"I don’t know why Sudan is not ashamed when they are saying this. I’m surprised," says Maj. Gen. Jagod Mukwar, a heavyset man who is the Nuba rebels’ top commander on the ground. He spoke at his headquarters, accentuating points with a hearty laugh.
"I belong to Sudan,” he says. “I’m fighting because I need my rights. My people are marginalized."
Sudan’s demand, considered unreasonable by diplomats, is connected to the insignia still sewn on the sleeves of many rebels here: the South Sudanese flag.
For years, that was the flag of the Sudan People’s Liberation Movement, the rebel group that won South Sudan’s independence in 2011. Most of its insurgents were South Sudanese, but a sizable chunk came from areas that remained inside Sudan after separation. Sudan’s Nuba formed the largest section of that group, and, as war lore has it, the best rebel fighters.
Under the 2005 peace accord, brokered by the U.S. government, the Nuba were part of the southern army for the six-year peace period, and, as South Sudan re-armed, they did, too. When South Sudan became independent, it allowed the Nuba to keep their arms and continued paying their salaries, even though they lived north of the border.
And that, the rebels say, is all they needed. Now, they capture most of their arms directly from the Sudanese military, though some fraction appears to be coming from Uganda.
Events here back up rebel rhetoric that they are winning this war. Sprawled under the shadow of hills and abandoned huts, in sight of Kadugli, were remnants of rebel victories. A mid-December government offensive lasted only a few hours after the rebels ambushed a flanking force, destroying one Soviet-made T-55 tank and capturing the other four. Two days later, the rebels counterattacked, pushing the government forces nearly back into Kadugli, capturing another tank and destroying another. Left behind were only trenches, scattered munitions and the dead.
The Sudanese government’s one clear advantage, air power, seems to be not much of one. The rebels whisked their captured tanks and other booty – including two white armored personnel carriers and several trucks – a few miles behind the frontline, parked under the sparse savannah tree cover.
For days, Sudanese warplanes, Soviet-era Antonovs, circled overhead attempting to destroy the lost equipment, but they failed. One day, an Antonov circled for more than an hour, bombing every 15 minutes. The bombs, dropped crudely from a back hatch, burst harmlessly into a mountainside more than a kilometer away.
Several days later, an Antonov could be seen circling again. The rebels opened fire with a truck-mounted anti-aircraft gun. Smoke puffed from the plane’s tail, and it moved off without dropping a bomb. The plane later crash landed in the bush, said the rebels, who claimed to have found the wreckage site.
Sudanese officials accuse South Sudan of continuing to back the rebels.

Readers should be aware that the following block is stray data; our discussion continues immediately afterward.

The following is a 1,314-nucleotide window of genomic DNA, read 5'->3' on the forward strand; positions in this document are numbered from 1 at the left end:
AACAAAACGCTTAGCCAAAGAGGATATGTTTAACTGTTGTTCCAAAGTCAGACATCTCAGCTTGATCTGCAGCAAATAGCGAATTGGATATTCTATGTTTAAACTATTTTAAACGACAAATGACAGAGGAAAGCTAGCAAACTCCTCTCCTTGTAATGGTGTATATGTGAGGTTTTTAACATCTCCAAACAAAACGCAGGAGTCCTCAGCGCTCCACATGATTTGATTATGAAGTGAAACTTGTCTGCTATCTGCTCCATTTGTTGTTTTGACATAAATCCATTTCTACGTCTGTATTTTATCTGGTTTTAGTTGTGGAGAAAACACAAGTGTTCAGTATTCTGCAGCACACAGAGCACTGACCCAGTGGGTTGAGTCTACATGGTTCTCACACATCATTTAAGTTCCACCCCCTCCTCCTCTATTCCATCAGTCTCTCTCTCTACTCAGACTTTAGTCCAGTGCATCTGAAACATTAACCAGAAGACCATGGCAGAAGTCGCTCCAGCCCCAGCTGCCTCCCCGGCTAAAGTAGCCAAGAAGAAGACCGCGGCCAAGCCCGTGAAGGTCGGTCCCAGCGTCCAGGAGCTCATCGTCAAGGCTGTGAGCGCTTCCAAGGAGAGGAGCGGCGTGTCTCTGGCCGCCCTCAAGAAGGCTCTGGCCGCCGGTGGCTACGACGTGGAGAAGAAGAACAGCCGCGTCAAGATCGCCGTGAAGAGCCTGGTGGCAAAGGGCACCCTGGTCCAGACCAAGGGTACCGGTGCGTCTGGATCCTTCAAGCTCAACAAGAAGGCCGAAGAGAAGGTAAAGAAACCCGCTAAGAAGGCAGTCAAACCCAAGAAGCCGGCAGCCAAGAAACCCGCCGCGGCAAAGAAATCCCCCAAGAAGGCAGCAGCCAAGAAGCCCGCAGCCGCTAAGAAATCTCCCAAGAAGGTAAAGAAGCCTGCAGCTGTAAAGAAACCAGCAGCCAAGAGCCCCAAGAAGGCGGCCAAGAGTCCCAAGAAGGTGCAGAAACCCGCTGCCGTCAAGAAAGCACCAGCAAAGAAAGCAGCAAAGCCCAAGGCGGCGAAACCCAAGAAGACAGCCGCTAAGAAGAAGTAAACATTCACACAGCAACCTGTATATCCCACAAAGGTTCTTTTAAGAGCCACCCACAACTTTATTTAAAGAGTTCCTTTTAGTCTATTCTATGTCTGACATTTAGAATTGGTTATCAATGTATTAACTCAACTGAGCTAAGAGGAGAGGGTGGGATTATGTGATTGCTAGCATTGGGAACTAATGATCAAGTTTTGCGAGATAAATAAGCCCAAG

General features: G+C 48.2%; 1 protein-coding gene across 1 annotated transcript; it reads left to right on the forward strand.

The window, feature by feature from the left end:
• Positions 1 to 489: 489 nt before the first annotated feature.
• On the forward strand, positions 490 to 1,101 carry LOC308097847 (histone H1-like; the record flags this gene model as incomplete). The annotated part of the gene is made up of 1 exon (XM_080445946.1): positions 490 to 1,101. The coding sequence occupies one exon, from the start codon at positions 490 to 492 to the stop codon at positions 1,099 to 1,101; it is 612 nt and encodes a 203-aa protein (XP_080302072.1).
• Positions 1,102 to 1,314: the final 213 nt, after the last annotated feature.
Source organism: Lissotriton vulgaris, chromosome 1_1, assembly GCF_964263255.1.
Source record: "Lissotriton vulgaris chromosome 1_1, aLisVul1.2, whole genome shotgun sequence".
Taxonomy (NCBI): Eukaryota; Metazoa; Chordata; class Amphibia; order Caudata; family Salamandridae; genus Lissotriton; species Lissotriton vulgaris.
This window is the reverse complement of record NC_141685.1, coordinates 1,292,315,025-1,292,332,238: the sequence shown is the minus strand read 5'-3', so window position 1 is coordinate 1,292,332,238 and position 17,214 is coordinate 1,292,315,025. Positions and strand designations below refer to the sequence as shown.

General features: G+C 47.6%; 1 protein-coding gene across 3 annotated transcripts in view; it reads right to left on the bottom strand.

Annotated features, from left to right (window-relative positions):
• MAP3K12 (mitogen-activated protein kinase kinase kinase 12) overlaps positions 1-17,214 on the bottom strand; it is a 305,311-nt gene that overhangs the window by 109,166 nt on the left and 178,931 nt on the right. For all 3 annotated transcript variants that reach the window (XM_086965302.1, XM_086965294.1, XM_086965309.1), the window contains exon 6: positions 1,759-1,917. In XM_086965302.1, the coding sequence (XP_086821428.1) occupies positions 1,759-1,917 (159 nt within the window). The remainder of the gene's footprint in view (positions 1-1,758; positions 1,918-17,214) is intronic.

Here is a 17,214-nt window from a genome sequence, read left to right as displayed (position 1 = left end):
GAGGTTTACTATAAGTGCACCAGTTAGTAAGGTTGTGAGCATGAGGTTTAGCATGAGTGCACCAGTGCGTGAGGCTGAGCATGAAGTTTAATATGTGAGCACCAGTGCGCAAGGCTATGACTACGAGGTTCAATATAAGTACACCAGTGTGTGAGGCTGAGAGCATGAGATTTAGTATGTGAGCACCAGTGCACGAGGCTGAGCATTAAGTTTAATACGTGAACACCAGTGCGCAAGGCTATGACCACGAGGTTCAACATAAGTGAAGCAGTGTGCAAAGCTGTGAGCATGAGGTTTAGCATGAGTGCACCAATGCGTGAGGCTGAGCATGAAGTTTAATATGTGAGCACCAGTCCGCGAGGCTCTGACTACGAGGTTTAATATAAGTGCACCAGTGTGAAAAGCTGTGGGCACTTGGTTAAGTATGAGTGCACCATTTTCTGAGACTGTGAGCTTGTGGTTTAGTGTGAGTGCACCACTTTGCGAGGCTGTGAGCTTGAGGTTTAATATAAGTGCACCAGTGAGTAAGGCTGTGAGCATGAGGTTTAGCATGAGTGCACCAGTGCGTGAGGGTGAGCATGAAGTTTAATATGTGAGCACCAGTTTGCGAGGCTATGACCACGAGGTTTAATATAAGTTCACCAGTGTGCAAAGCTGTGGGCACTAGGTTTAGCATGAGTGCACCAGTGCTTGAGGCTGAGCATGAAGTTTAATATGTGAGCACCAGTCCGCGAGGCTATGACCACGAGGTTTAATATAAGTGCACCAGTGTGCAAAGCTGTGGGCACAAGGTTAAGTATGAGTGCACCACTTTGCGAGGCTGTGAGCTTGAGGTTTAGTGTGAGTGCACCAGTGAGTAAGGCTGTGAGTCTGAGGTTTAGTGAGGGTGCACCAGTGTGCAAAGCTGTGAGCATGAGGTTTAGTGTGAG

The United States, South Sudan’s most important ally, has pressured South Sudan for more than a year to cut military ties to the Nuba Mountains rebels, fearing more instability in the region. On at least three occasions, President Barack Obama personally appealed to Kiir to end cross-border activities.
Both South Sudan and the rebels say South Sudan is no longer providing materiel or salaries to the Nuba rebels. But South Sudan has offered one ongoing gift, an open border that provides the rebels with their only link to the outside world. Juba, South Sudan’s capital, is a regular stop for rebel leaders.
There is evidence the rebels have a new foreign patron: near the frontline, four munitions crates carried the tag of the Ugandan Ministry of Defense. Ugandan President Yoweri Museveni and Sudan’s Bashir share a long personal animus.
Sudan, too, is receiving outside help. Among the bounty captured by rebels were two sophisticated anti-tank guided missiles from China that, according to the package markings, were part of a recent shipment of 450. The rebels said it was the first time they had seen the missile.
Sudan seems desperate to counter the insurgency.
Sudan’s frontline force is increasingly young and inexperienced, and ID cards show some are college students, the rebels said. Along one boulder outside Kadugli, eight dead bodies lay crumpled in a row. One carried a certificate for a paramilitary government militia relied on heavily during the old war, the Popular Defense Force, which recruits by preaching jihad – even though many of the Nuba Mountains fighters are Muslims, also.
At the beginning of the war, the Antonov bombs blew massive craters. Now, the bombs are more deadly, blasting out shrapnel low to the ground and leaving only shallow indents behind.
So strong are the rebel positions, though, that life in the rebel-held countryside continues on now without much fear of the enemy, except for the incessant buzzing above – and, after a year and a half, even that effect is waning.
"We don’t fear. It’s normal for us now. It has been bombing all day," said Jalila Akamalam as she winnowed out the chaff of peanuts in the stuffy Sudanese wind even as a warplane hummed above.